Norwegian Gem to Traverse Panama Canal for the First Time

Norwegian, Gem, ship

Last week, Norwegian Gem embarked on her first Panama Canal cruise, calling to 10 new ports and debuting on the West Coast when she concludes her itinerary in Los Angeles.

On Jan. 10, Norwegian Gem will be the 10th ship of the modern Norwegian Cruise Line fleet to cross the Panama Canal, visiting 10 new port cities during that sailing.

Among the new ports Norwegian Gem is sailing this season is Oranjestad, Aruba; Kralendijk, Bonaire; Santa Marta and Cartagena, Colombia; Puntarenas, Costa Rica; Willemstad, Curacao; Puerto Quetzal, Guatemala; Los Angeles; Manzanillo, Mazatlan, Puerto Vallarta, and Cabo San Lucas, Mexico; and Corinto, Nicaragua.

“We are very excited to showcase another one of our incredible ships on the West Coast, offering guests there a chance to experience our fleet and enjoy the freedom and flexibility that comes with cruising Norwegian,” said Andy Stuart, president and chief executive officer of Norwegian Cruise Line.

Norwegian Gem is the final ship of the Jewel Class. She welcomes over 2,300 guests each sailing and features one of the largest suites in the fleet, the Garden Villas.

These suites are over 4,000 square feet and sleep up to eight guests. They include three spacious bedrooms, a living room and a private garden with a hot tub. The ship is also home to a kid’s aqua park, a climbing wall, an expansive casino, over 15 dining options and 14 bars and lounges.

AmaWaterways introduces enhanced hiking, biking excursions

AmaWaterways is beefing up its biking and hiking tour options for its 2016 Europe river cruises, in response to customer demand.

“Over the past two seasons, we have seen steadily increasing demand from our passengers for more active excursions,” Kristin Karst, executive vice president and co-owner of AmaWaterways, said in a release. “While we have always maintained a commitment to healthy and active travel, we decided to start the New Year by kicking it up a notch.”

The company introduced an array of new tours that will debut in the upcoming season. AmaWaterways has been carrying a fleet of bicycles onboard its vessels for passengers to use for several years now, but for 2016 it is introducing several new escorted bike tours. They include:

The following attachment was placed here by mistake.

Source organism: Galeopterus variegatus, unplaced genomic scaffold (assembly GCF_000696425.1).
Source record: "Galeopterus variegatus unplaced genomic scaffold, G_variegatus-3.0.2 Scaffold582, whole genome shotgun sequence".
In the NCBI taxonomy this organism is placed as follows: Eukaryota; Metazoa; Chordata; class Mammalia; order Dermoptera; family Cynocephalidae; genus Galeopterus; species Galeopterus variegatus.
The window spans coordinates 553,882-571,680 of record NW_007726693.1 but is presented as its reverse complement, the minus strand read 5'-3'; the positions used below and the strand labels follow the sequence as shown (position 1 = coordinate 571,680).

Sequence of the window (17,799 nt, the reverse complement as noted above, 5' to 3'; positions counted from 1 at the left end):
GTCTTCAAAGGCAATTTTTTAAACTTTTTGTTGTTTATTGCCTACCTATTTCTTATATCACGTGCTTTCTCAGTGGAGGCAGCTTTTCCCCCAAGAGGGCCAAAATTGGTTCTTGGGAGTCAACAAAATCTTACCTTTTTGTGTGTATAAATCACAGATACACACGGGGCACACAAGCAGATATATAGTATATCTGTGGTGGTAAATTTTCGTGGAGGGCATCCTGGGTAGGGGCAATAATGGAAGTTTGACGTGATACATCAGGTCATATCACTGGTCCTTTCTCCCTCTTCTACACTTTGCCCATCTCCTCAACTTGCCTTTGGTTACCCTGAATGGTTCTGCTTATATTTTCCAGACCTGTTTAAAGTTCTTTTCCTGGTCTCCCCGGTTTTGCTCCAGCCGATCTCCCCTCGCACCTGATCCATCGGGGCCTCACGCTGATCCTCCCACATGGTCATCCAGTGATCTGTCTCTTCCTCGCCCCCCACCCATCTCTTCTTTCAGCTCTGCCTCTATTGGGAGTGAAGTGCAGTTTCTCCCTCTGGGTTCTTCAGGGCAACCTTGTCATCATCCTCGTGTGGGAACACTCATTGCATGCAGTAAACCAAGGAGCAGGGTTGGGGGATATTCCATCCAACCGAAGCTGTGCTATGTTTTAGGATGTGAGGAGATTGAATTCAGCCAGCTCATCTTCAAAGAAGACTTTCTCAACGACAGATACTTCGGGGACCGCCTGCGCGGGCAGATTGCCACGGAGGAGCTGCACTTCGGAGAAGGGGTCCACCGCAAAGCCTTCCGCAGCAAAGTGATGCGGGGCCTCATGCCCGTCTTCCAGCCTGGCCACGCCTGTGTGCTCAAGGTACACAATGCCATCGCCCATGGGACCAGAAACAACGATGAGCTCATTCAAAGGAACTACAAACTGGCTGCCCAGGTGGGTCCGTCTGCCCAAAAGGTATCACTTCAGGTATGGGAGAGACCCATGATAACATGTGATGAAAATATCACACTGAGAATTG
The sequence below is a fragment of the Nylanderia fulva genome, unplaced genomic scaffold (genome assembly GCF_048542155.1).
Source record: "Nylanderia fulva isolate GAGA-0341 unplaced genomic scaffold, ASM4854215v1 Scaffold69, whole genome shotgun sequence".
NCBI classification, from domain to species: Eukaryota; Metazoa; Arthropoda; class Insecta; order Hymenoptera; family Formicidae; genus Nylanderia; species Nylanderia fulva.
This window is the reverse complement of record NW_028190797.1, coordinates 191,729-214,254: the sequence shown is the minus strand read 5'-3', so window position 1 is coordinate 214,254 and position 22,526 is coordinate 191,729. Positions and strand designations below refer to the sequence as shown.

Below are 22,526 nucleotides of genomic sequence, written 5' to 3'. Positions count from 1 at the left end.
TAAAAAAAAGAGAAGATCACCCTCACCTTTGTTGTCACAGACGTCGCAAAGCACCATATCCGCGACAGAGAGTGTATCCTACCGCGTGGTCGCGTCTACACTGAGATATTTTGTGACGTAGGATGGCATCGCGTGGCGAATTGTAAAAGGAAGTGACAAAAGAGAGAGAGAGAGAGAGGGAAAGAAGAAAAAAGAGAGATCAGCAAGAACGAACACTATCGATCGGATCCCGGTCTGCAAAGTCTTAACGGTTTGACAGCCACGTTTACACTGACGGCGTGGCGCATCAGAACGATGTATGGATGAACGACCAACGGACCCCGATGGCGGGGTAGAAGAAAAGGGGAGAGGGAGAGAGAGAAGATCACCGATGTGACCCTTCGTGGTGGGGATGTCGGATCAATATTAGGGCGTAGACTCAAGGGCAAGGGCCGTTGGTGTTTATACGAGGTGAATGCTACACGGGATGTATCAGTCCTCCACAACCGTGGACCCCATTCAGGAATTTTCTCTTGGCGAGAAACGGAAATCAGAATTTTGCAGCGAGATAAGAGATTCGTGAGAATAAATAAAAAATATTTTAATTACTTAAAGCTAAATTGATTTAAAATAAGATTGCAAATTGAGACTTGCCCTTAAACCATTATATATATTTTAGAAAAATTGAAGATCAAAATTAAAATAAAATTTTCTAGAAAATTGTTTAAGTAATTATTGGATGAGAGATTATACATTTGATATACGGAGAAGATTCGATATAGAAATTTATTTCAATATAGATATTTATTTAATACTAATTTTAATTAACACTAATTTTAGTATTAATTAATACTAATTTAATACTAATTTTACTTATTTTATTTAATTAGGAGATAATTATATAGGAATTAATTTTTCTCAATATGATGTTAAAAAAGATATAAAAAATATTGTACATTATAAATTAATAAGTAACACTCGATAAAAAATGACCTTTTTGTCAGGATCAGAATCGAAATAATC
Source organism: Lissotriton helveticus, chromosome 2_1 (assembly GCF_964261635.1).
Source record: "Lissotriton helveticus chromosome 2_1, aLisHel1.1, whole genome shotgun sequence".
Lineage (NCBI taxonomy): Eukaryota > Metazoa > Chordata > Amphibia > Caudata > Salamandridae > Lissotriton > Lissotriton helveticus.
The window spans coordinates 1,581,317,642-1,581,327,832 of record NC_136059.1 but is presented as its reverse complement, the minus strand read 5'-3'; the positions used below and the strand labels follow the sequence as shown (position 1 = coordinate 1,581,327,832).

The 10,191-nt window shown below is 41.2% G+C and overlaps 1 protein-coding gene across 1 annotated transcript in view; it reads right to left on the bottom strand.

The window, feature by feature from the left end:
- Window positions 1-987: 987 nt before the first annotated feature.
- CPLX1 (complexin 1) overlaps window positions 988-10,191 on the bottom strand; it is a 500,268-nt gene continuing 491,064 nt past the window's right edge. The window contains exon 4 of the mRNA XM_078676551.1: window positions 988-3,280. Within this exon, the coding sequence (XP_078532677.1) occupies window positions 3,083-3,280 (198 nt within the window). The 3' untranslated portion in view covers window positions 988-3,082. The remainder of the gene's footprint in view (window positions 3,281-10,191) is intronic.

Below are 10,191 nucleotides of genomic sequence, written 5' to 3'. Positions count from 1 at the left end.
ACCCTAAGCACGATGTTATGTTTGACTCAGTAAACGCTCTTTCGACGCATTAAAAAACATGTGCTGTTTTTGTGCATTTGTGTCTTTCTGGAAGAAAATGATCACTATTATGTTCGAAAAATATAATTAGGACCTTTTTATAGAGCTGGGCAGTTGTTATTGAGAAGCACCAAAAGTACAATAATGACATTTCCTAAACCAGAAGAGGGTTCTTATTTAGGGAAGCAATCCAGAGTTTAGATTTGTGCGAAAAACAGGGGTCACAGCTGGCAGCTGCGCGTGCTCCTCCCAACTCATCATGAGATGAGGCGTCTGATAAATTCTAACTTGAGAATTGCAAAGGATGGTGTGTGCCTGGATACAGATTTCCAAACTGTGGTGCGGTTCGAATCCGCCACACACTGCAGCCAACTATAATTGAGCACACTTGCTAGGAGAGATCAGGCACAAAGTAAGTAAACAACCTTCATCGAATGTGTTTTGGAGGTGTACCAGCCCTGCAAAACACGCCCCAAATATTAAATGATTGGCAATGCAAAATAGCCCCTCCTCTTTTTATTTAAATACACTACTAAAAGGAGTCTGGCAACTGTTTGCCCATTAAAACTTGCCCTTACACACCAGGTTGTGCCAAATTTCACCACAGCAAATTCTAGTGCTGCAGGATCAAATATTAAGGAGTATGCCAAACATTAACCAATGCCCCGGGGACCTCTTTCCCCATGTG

• A tour of the historic waterfront town of Willemstad, the Netherlands;
  • Cycling along the Sava River and through Kalemegdan Park in Belgrade, Serbia;
  • A ride through the Belgian town of Antwerp;
  • Tours of the Wachau Valley along the Danube;
  • A ride through the historic town of Bamberg, Germany;
  • A tour along the Inn River in Passau, Germany

Additionally, in 2016, there will be new hiking tours in 12 port cities. They include:

  • A hike to the castle ruins in Durnstein, Austria, which includes two wine tasting options;
  • A hike up Fourviere Hill in Lyon, France;
  • A Passau Castle hike in Passau, Germany;
  • A hike up Mount Pipet in Vienna, Austria;
  • A hike to Chateau Gaillard in Les Andelys, France;
  • A hike to the Dom Luis Bridge, Old Harbor Quarter and the cathedral in Porto, Portugal

The new guided biking and hiking tours are included in the cruise fare in addition to AmaWaterways’ standard excursions that are often offered at a variety of paces, including gentle, regular and active.

Last year, AmaWaterways developed a partnership with tour operator Backroads to create a series of river cruises that include Backroads-led biking, walking and hiking excursions, which will have their first departures this year. More information about the Backroads Danube river cruise departures can be found on the Backroads website.